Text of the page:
The members of the Arizona Independent Redistricting Commission spent their final mapmaking meeting the same way they’ve spent most of the past nine months – arguing, sniping at each other and lobbing accusations across the aisle.
In what may be its last meeting for several months, the IRC gave final approval to its congressional and legislative maps, and voted to officially send the maps to the Arizona Secretary of State’s Office. All three votes, as with most of its important votes in the past, were 3-2, with independent Chairwoman Colleen Mathis siding with the commission’s two Democrats.
The IRC will submit the congressional map to DOJ for preclearance near the end of the month, and will send its legislative map about two weeks later. DOJ has 60 days to accept or reject the maps, or to request more information from the commission to ensure they comply with the Voting Rights Act.
The DOJ submissions likely don’t require commission approval, according to Executive Director Ray Bladine. The first IRC did not vote on the DOJ submissions, and commission counsel Mary O’Grady said there are no plans for an IRC vote to submit the new maps.
“Probably the next meeting would be if there’s something they need to authorize legal action for,” Bladine said following the meeting Tuesday.
But Republican Commissioners Scott Freeman and Richard Stertz made sure to get in some parting shots at what they characterized as an unfair process with a predetermined outcome. And the Democrats, particularly José Herrera, disputed their GOP colleagues’ complaints and accusations at every turn.
Freeman reiterated long-running complaints that Mathis and the two Democrats marginalized the Republicans, from the selection of the IRC’s legal counsel in May to the tentative approval of the two maps in December. He also lamented the numbering system for legislative districts, which he said should follow some kind of logical progression or correlate to the current districts.
Freeman accused the commission of approving maps drawn by the Democratic Party, and suggested that the party may have drawn maps with problem areas built in so the IRC could appear to make changes based on public input.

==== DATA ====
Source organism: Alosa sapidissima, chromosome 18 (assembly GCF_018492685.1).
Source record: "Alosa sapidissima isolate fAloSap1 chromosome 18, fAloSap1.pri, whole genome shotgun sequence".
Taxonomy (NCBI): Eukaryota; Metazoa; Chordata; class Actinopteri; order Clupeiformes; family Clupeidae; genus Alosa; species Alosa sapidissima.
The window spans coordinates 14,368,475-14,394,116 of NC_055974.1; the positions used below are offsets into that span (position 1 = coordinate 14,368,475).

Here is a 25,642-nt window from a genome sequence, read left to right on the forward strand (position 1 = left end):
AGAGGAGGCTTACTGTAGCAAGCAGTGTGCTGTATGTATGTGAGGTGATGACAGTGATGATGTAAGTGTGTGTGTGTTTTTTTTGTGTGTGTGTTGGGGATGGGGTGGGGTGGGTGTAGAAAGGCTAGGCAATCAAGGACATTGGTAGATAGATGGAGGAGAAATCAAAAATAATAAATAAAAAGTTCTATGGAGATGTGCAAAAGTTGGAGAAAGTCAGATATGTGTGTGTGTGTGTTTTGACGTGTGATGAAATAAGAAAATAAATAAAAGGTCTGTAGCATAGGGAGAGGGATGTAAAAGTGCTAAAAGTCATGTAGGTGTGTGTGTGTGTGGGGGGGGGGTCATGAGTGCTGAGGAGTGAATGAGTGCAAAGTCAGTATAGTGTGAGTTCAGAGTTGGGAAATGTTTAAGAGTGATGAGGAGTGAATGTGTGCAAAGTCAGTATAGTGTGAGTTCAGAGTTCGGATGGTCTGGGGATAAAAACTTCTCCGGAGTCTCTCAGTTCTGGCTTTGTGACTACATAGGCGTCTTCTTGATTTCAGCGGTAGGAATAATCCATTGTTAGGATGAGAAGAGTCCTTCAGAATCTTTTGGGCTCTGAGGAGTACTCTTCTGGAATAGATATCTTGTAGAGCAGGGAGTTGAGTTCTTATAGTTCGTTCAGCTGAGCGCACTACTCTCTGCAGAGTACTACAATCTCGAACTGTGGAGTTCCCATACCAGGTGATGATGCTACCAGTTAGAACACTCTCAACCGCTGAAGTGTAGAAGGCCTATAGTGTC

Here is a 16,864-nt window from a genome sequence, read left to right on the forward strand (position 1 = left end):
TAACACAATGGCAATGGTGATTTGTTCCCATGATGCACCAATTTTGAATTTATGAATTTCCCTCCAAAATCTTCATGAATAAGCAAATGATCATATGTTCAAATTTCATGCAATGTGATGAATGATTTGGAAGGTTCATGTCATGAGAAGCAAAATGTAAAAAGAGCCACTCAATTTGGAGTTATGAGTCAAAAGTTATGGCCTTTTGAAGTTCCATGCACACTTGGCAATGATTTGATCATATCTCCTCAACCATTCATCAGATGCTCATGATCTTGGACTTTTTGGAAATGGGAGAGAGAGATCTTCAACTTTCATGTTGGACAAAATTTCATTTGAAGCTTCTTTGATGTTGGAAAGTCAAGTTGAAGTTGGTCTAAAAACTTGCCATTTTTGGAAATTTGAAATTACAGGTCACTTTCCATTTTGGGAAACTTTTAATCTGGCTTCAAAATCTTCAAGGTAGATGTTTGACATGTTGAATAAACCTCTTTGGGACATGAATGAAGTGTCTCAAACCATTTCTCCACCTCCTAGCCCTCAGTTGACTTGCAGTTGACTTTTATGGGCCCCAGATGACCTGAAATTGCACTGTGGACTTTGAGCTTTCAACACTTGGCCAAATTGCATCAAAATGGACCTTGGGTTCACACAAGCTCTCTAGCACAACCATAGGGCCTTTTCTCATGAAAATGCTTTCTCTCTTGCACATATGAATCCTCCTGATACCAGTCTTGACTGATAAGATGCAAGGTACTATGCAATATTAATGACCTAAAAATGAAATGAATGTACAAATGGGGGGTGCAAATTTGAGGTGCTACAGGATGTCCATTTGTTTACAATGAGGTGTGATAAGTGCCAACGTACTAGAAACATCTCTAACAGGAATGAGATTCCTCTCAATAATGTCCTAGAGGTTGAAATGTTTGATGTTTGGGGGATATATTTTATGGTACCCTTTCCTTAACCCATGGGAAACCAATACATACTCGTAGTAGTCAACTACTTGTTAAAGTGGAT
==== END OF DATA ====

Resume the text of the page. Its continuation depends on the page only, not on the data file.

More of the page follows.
“This commission has been totally gamed,” Freeman said.
Stertz put Mathis – the subject of intense GOP criticism and an impeachment that was later overturned by the Arizona Supreme Court – in the spotlight, pointing out that she has consistently voted with Democratic Commissioners Herrera and Linda McNulty and against the two Republicans. Stertz said the ability of one person, the chair, to determine the outcome of the IRC’s votes was a fundamental flaw in the process.
“I’ve got my theories and the public’s got their theories on why that might be, but they’re purely theories,” Stertz said. “It has been your vote that has swung this.”
Herrera maintained his role as the Republicans’ foil, questioning how the GOP commissioners could consider the maps to favor when Democrats when the legislative map virtually guarantees them 16 districts – compared to 10 solid Democratic seats and four toss-up districts – and the congressional map ensures four Republican seats to the Democrats’ two.
“If somebody can explain to me how these are … Democratic maps, I will apologize,” Herrera said. “But the facts are what they are, and the facts don’t lie.”
Herrera also defended Mathis’ work as chair. He said he didn’t get everything he wanted from the process either, which he deemed a sign of her independence. Herrera also noted that Stertz voted for the final legislative map in December while Herrera voted against it.
“You’ve given me a lot of headaches in the last eight, nine months,” he said to Mathis. “But you know what? That’s what you were supposed to do. You were supposed to upset people on this commission.”
Freeman questioned the maps’ compliance with the Voting Rights Act and suggested that DOJ would rubber-stamp them for preclearance because they are “Democratic dream maps” for President Barack Obama. He recommended bypassing DOJ and going to court to get preclearance directly from a federal judge to ensure that the preclearance process “would all be out there in the open so there would be no question that Arizona’s not getting a sort of pass on compliance.”
At one point during the preclearance discussion, Herrera interrupted Freeman. After Mathis told him to let Freeman finish talking, Herrera temporarily left the table.
Freeman also questioned Herrera’s argument that the maps couldn’t be Democratic leaning because they ensure Republican control of the Legislature. He said the congressional map, including a more Democratic northern rural district that led Republican Congressman Paul Gosar to move into a neighboring district and a “highly contrived” Phoenix and Tempe-based district where voters predominantly support Democrats in statewide races, shows how little the Democrats truly compromised.
“This is the Democratic Party map. And the only thing they’re really saying is ‘we could’ve made it worse for you, Republicans. We could’ve completely flipped the map … on the legislative side as well,” Freeman said.
Stertz also contended that the congressional map favored Democrats, but said the next decade’s worth of elections would be the true test.
“This will play out. We will find out what happens over the next 10 years. My crystal ball is broken,” Stertz said.